The pandemic has decimated many industries. Taken and destroyed lives. Thrown us into an economic crisis. For those of us clinging on, trying to find a way through, it can seem like there are no silver linings at all. Our world has crumbled. We have to claw our way back.
I could never argue with an out of work restaurateur who feels that way. It is a devastating thing to lose your business. I’ve gone through this myself and it’s been the most challenging point of my career.
And yet, I believe in positivity. As entrepreneurs, I think we are the most positive creatures on the planet. We are constantly staring into the void and creating in the darkness.
There has got to be some small thing we can take from all this.
A lesson? An opportunity? A sign?
I’ve reflected on this over and over. Many industry leaders have also told me their thoughts. Here is some encouragement I am taking from such a destructive time.
As hospitality pros, when do we ever get a real break?
Sure there’s vacation time in theory, but in practice did we ever really switch off?
I’ve never heard of another industry where an 80-100hour workweek is totally normal.
During this state of pause, we are forced to stop for once. I was forced to stop for once.
And sure, I started a new business, but this time has given me so much clarity on what’s truly important to me. My family. I’m making up for lost time now with my wife and daughter. It feels like I have been away from them so much running my restaurant. When the rush of hospitality starts again and the doors fly open, crazy work-life imbalance could happen all over again.
But this time gives me the opportunity to think of what my work-life balance could be.
How can I create a business that allows me to spend quality time with my family?
What would the business model look like to make room for that?
Is that balance possible as a restaurant owner? Only time will tell.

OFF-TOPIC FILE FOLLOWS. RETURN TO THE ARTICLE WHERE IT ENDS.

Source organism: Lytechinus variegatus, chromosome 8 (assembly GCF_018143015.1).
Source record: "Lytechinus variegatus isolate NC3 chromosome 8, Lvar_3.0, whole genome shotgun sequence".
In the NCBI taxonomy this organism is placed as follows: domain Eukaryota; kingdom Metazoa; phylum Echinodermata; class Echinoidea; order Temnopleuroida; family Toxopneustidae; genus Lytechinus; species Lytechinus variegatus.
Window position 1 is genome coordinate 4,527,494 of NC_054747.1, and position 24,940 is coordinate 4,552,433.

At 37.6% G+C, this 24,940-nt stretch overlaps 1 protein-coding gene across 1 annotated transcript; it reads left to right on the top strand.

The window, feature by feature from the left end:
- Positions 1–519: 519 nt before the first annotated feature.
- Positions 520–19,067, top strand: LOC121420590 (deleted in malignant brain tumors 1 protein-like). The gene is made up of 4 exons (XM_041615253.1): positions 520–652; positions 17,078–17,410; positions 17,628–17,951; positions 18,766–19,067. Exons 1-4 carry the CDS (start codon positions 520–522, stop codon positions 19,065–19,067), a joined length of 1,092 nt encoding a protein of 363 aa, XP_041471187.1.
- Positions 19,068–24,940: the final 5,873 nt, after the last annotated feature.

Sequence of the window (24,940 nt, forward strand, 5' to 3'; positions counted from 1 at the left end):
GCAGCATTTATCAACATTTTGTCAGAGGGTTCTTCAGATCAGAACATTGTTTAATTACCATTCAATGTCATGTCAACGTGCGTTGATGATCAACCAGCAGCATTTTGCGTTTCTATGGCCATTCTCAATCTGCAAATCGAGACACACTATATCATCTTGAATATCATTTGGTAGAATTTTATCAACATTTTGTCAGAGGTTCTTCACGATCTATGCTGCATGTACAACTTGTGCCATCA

Fear. Feel. Reflect
So many of my industry friends have told me how they cope with fear right now. Barrie Schwartz, incredible entrepreneur, and owner of My House Catering chooses self-care when she feels the fear. “There are days when I’m really afraid so I’m very gentle with myself. I go camping, live in the moment, and cook a really good steak.”
Steve Schwartz, insightful founder of Art of Tea (and no relation to Barrie), stares fear in the face and pushes through. “If it freaks me out and gets me excited at the same time, then I gotta move forward at full speed. I thank my brain for the fear and then push – really leaning in hard.”
I think there is someplace in the middle. Who isn’t afraid of the future right now?
The world is going to change in unknown ways in the coming months. But with that fear of change comes an opportunity to reflect. An opportunity we have never been given before because we were blinded by the work train.
I made Full Comp to give a voice to the industry. Share our reflections and ideas we have for the uncertain future. With all the talent and innovators we have in this amazing business, maybe we could drive the change. I’m so thankful for the opportunity we have to rewrite the ancient scripts.
From the ashes
When I spoke to famous Chef Andrew Zimmern, he quoted Churchill:
“When you’re going through hell, keep going.”
This could be the most pivotal point in our careers – maybe even in our whole lifetimes. I could easily choose to sulk and watch the world fly past me with all its pivots and changes. Or I can grab the bull by the horns and ride this wave.
There is so much innovation and conversation that has never happened on this scale before.
It’s an equally exciting and terrifying time. We can completely rebuild the industry into the one we have always wanted with better margins, better working conditions, better pay, better lives.
We can either rise from the ashes or sit in the dust.
I know which path I’m choosing…